In the recent May 2012 publication of Obesity Reviews, a team of researchers performed a detailed systematic review of clinical studies looking at acupuncture and obesity. When compared to no treatment and pharmaceutical medications, the acupuncture studies showed:
- Greater weight loss
- Decreased BMI
- Decreased weight circumference
As impressed as I was with this recent systematic review, I can remember a time when I was not so convinced of acupuncture’s effect on weight management. Confession: Once upon a time, I would cringe as patients asked if acupuncture could help with weight loss. I, too, have battled weight my entire life as I have a very strong family history of obesity and other co-morbidities. Just looking at a cupcake would cause a 15 lb. weight gain, let alone eating one. I clearly recall a childhood memory of exercising with Richard Simmons on TV with the hopes of getting out of my “husky” jeans. I established a strong opinion that there was absolutely no easy fix in the battle of the bulge; a proper regimen of diet and exercise was the only viable option for weight management, end of story. I was, admittedly, myopic.
In Beijing, my perspective began to change slightly after treating countless patients for weight-related complaints. We encouraged patients to be diligent with healthful diet and exercise habits prior to initiating acupuncture treatments. Week after week, patients began reporting success in weight loss, but, in my mind, I always questioned whether it was the acupuncture that helped, or simply because they were dieting and working out regularly.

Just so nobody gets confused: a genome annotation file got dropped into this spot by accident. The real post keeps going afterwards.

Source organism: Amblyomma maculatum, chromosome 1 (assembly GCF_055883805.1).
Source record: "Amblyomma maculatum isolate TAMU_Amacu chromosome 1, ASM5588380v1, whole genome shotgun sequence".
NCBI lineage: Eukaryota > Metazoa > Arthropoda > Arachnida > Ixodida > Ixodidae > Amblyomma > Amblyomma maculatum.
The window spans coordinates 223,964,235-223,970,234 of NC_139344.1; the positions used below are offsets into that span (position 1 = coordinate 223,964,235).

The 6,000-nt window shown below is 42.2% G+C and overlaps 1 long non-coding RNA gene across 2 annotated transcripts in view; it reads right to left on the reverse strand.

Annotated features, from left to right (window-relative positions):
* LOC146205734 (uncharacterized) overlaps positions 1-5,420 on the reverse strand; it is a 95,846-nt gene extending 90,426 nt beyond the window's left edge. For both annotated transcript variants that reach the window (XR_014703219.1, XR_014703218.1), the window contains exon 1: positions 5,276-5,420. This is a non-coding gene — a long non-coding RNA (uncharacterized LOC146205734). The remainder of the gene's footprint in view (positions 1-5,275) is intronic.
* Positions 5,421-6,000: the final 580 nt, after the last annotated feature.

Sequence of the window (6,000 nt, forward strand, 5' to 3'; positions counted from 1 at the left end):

At some point in my career, I began to finally open myself to the idea that, yes, there is validity to Eastern Medicine’s approach to weight management. I began paying attention to my peers and my mentors. I began listening to my patients as they reported decreased cravings for salt and sugar, suppressed appetite, and weight loss. I went back to square one and opened my Eastern Medicine textbooks to relearn all that I had subconsciously closed myself off from learning.
These days, I make a concerted effort to stay current on what the scientific community has to say regarding this topic.
In addition to acupuncture’s efficacy on weight loss, scientists have provided explanations on howacupuncture promotes weight loss:
- Increases metabolism: Auricular (ear) acupuncture has been shown to temporarily increase basal metabolic rate and suppresses appetite via effects on the autonomic nervous system.
- Improves insulin resistance: There is some data supporting acupuncture’s effectiveness on addressing a condition called insulin resistance, which is associated with metabolic syndrome. This is done by altering activity of the sympathetic nervous system and possibly correcting the insulin signal defect.
- Decreases abdominal fat: An MRI study demonstrated a decrease in abdominal fat storage after acupuncture treatments.
- Appetite suppression: In the rat model, electro-acupuncture influenced the hypothalamus and obesity-related hormones to promote appetite suppression.
Clearly, obesity is not a simple issue, nor is it easy to fix. Focus on optimal health by way of proper nutrition, maintaining an active lifestyle, and applying stress management techniques. Using integrative approaches like acupuncture and Traditional Chinese Medicine may just be the additional resource needed to enhance your weight-management regime.
New research concludes that acupuncture “significantly reduced type I hypersensitivity itch in patients with AD (atopic dermatitis).” In this double-blinded, randomized, placebo-controlled study; researchers compared acupuncture and drug therapy with placebo and non-intervention control groups. Both acupuncture and drug therapy significantly reduced itching with acupuncture being the most effective of the two.